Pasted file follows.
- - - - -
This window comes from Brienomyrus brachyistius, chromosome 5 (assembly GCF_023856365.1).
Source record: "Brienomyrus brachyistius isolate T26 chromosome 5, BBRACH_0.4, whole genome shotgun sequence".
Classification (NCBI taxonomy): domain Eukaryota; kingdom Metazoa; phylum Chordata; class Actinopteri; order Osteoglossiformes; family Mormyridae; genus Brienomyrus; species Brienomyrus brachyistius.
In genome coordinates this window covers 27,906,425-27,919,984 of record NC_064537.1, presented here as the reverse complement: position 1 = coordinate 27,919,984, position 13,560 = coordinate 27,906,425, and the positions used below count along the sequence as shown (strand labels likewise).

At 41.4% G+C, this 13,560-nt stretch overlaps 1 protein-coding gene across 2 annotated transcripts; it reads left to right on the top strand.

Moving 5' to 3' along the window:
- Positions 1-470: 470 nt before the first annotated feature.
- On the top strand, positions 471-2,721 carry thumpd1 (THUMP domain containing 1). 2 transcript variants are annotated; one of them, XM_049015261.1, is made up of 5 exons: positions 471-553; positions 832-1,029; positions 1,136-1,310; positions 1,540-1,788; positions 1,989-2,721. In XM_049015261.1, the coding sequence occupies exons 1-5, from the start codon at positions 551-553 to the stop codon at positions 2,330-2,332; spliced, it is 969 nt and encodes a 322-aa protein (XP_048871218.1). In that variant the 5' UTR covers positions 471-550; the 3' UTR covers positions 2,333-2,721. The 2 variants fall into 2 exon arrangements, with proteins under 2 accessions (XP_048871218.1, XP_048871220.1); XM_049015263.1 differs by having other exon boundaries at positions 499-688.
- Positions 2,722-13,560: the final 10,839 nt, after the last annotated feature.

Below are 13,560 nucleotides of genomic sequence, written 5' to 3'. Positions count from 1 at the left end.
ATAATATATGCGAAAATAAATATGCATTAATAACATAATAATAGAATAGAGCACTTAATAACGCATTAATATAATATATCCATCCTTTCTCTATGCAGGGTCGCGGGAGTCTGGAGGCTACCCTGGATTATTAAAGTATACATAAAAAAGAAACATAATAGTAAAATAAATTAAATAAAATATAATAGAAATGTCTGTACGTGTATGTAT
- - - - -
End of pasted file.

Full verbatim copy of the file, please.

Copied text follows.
This window comes from Brienomyrus brachyistius, chromosome 5 (assembly GCF_023856365.1).
Source record: "Brienomyrus brachyistius isolate T26 chromosome 5, BBRACH_0.4, whole genome shotgun sequence".
Classification (NCBI taxonomy): domain Eukaryota; kingdom Metazoa; phylum Chordata; class Actinopteri; order Osteoglossiformes; family Mormyridae; genus Brienomyrus; species Brienomyrus brachyistius.
In genome coordinates this window covers 27,906,425-27,919,984 of record NC_064537.1, presented here as the reverse complement: position 1 = coordinate 27,919,984, position 13,560 = coordinate 27,906,425, and the positions used below count along the sequence as shown (strand labels likewise).

At 41.4% G+C, this 13,560-nt stretch overlaps 1 protein-coding gene across 2 annotated transcripts; it reads left to right on the top strand.

Moving 5' to 3' along the window:
- Positions 1-470: 470 nt before the first annotated feature.
- On the top strand, positions 471-2,721 carry thumpd1 (THUMP domain containing 1). 2 transcript variants are annotated; one of them, XM_049015261.1, is made up of 5 exons: positions 471-553; positions 832-1,029; positions 1,136-1,310; positions 1,540-1,788; positions 1,989-2,721. In XM_049015261.1, the coding sequence occupies exons 1-5, from the start codon at positions 551-553 to the stop codon at positions 2,330-2,332; spliced, it is 969 nt and encodes a 322-aa protein (XP_048871218.1). In that variant the 5' UTR covers positions 471-550; the 3' UTR covers positions 2,333-2,721. The 2 variants fall into 2 exon arrangements, with proteins under 2 accessions (XP_048871218.1, XP_048871220.1); XM_049015263.1 differs by having other exon boundaries at positions 499-688.
- Positions 2,722-13,560: the final 10,839 nt, after the last annotated feature.

Below are 13,560 nucleotides of genomic sequence, written 5' to 3'. Positions count from 1 at the left end.
ATAATATATGCGAAAATAAATATGCATTAATAACATAATAATAGAATAGAGCACTTAATAACGCATTAATATAATATATCCATCCTTTCTCTATGCAGGGTCGCGGGAGTCTGGAGGCTACCCTGGATTATTAAAGTATACATAAAAAAGAAACATAATAGTAAAATAAATTAAATAAAATATAATAGAAATGTCTGTACGTGTATGTAT